University Policy on Invention
The policies of the University, and the respective rights of its employees and guests, are complex. These guidelines should be read in conjunction with formal University policies regarding intellectual property and creative works, faculty consulting, conflict of interest, etc.
- Title to Inventions
- Student Inventions
- Obligation to Disclose
- Rights of Sponsors
- Inventions Arising Through Consulting
- University Obligations to Inventors
- Licensing Alternatives
The University retains title to all inventions originated by its employees or at its facilities. This includes (a) all inventions arising from research performed at the University; (b) research created through the use of time, facilities, equipment and/or materials owned or paid for by or through the University and (c) research created by University employees as a result of or in the normal course of such employment.
In claiming title to the inventions of its employees, the University follows a policy practiced by many other universities and private corporations. However, unlike most private corporations, the University shares the economic benefit of such inventions with the inventor(s) and also reinvests portions of the income into further research efforts.
In general, a student's inventions are the property of the student. There are, however, a number of exceptions to the general rule. The University requires being assigned rights to student-developed inventions occurring at the University when:
- the project giving rise to the invention was funded in whole or in part by an agency of the federal government or by any other extramural sponsor to which obligations are owed regarding any inventions
- the project giving rise to the invention required "substantial use" of University facilities and/or equipment
- the student is an employee of the university, performing services in return for monetary compensation, and the invention arose within the scope of that employment
- the invention is a co-invention of the student and one or more persons who are bound to assign inventions to the University
From gross royalty income, deductions are taken for cumulative expenses (typically patent filing fees) that are directly assignable to the work. An additional deduction, to total 15% of cumulative royalties after expenses, also will be taken to help defray administrative costs of Intellectual Property Services.
After deductions, the University distributes the remaining incomes as follows:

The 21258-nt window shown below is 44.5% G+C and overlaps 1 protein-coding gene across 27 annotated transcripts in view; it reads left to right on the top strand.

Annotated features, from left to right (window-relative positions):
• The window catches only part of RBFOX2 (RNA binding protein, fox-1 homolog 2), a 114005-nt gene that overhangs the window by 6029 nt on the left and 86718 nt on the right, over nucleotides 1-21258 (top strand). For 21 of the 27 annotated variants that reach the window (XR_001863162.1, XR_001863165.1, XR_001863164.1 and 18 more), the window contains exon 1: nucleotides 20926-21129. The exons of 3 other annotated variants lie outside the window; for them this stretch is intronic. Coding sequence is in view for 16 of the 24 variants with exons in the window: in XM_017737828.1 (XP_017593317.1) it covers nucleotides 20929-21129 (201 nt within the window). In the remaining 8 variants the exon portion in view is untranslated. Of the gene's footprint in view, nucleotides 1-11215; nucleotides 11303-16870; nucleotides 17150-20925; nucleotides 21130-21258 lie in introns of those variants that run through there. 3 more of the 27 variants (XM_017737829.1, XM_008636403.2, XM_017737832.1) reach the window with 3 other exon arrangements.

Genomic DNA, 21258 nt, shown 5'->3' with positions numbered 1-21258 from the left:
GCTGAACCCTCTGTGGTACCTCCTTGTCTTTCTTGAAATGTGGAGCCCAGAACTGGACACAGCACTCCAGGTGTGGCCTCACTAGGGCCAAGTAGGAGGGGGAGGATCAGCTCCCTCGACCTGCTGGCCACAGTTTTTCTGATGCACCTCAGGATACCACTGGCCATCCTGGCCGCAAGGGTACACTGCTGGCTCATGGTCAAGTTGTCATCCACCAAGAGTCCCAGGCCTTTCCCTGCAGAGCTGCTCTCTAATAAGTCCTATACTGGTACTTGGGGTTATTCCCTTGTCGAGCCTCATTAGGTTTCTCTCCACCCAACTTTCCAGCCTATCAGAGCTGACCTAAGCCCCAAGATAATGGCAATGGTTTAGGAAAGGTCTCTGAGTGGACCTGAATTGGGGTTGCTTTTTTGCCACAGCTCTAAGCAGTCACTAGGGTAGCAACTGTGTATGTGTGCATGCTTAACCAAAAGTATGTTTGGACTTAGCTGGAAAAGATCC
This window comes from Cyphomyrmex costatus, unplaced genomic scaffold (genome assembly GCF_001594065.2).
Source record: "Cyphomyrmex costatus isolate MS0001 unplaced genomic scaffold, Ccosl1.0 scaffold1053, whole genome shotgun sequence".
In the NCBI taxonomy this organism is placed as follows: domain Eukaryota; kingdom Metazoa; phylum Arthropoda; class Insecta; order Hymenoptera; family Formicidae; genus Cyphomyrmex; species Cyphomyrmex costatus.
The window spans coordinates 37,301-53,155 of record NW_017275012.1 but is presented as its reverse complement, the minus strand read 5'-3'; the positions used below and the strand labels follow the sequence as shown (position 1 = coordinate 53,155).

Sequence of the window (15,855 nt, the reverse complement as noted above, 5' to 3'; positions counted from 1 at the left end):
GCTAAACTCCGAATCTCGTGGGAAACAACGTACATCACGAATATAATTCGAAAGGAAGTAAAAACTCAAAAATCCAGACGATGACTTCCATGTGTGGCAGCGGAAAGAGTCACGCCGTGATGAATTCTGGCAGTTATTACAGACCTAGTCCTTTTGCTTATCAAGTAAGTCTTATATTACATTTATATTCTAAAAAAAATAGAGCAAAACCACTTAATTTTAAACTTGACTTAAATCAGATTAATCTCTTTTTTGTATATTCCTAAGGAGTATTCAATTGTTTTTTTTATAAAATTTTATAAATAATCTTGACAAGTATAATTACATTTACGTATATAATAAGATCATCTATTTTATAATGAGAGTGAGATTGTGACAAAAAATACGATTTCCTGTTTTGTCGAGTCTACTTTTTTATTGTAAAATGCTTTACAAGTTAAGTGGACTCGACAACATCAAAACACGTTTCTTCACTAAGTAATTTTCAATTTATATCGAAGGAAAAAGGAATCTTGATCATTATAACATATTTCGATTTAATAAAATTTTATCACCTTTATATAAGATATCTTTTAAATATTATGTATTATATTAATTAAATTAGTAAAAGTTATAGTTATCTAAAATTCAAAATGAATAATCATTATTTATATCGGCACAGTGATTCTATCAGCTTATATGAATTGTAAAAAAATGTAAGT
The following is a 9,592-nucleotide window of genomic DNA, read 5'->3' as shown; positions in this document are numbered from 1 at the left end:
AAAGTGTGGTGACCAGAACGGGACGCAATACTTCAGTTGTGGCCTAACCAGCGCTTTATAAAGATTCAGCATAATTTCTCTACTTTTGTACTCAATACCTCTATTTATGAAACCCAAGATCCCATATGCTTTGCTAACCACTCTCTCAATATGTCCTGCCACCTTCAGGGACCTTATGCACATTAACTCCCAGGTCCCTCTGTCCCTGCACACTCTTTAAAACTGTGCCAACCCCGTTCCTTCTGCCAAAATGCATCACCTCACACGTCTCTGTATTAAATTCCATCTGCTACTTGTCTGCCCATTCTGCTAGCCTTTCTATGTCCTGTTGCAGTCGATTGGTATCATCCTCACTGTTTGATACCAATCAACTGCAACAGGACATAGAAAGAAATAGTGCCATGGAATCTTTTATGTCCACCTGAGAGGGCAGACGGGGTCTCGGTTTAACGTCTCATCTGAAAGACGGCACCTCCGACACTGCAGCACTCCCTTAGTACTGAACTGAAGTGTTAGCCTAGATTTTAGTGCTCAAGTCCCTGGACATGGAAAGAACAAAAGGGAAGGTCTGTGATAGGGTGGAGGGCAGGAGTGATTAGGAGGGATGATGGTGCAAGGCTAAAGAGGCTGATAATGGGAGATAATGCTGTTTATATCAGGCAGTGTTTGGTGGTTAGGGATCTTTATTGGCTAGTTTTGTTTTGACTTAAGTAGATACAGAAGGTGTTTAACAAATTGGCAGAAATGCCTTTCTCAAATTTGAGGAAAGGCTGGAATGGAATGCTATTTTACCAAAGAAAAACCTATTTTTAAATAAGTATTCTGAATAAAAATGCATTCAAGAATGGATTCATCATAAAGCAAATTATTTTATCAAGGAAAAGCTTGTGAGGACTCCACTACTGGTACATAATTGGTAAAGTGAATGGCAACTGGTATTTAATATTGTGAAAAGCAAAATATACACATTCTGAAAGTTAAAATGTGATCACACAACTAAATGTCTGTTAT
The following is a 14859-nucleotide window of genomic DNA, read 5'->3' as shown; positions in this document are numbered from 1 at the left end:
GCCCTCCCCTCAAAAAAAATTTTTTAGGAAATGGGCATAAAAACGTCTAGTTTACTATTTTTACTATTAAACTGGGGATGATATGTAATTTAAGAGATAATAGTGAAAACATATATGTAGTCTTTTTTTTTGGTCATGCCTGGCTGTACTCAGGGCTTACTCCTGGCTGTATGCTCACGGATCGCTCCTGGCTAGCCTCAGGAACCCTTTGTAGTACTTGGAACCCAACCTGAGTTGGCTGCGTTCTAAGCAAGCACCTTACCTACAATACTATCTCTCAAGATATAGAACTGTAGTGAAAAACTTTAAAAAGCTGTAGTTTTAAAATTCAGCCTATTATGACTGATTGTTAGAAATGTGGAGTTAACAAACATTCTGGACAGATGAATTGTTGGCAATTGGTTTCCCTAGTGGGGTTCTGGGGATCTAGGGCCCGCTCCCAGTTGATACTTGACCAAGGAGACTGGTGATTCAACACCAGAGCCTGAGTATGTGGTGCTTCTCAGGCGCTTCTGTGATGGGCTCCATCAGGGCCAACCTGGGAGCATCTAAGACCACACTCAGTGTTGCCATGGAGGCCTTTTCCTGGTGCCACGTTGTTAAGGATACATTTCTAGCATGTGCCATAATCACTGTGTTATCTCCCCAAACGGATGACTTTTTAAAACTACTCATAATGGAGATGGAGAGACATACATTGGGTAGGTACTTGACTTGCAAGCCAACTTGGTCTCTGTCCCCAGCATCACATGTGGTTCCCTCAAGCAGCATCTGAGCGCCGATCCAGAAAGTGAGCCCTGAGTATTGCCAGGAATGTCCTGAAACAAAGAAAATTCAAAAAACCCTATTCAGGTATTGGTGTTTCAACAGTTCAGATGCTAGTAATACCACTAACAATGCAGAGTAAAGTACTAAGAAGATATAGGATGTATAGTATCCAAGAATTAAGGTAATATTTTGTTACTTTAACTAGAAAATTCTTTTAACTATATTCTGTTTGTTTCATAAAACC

1) income (after deductions) from 0 to $500,000:
- 50% to the inventor*
25% to the generating unit(s)**
25% to the University***
2) income (after deductions) from $500,000 to $2,000,000.
40% to the inventor*
30% to the generating unit(s)**
30% to the University***
3) income (after deductions) over $2,000,000.
40% to the inventor*
20% to the generating unit(s)**
40% to the University***
* Co-inventors split the inventor's share in proportion to their relative contributions, unless otherwise agreed to among themselves. Payments to inventors/authors are paid directly to them, and are not employment consideration.
** When more than one generating unit is involved, the inventor(s) shall designate the distribution to them, based on their support of the work. The generating unit's share is disbursed by the dean(s), director(s), and department head(s).
*** The university share is used to provide university-wide research support, as determined by the President upon advice from the Vice President for Research.
It is the obligation of each employee who believes he or she may have created an invention to disclose its nature and background to Intellectual Property Services
Obviously, such disclosure must take place before the process of technology transfer can occur and any of the benefits realized. Moreover, disclosure is critically important in all projects, especially where any portion of the funding comes from the federal government. Federal law requires prompt disclosure, and the University, inventors and involved companies could lose significant rights if disclosures are not promptly made.
Frequently, research resulting in inventions is funded by an organization outside the University. It is important to note that University policy claiming title to inventions applies in all cases, even when there is such a sponsor. Private sponsors generally do not, as a result of their funding, obtain title to any invention developed at the University. However, private sponsors are often entitled to the right to negotiate a commercial license to the technology they have funded.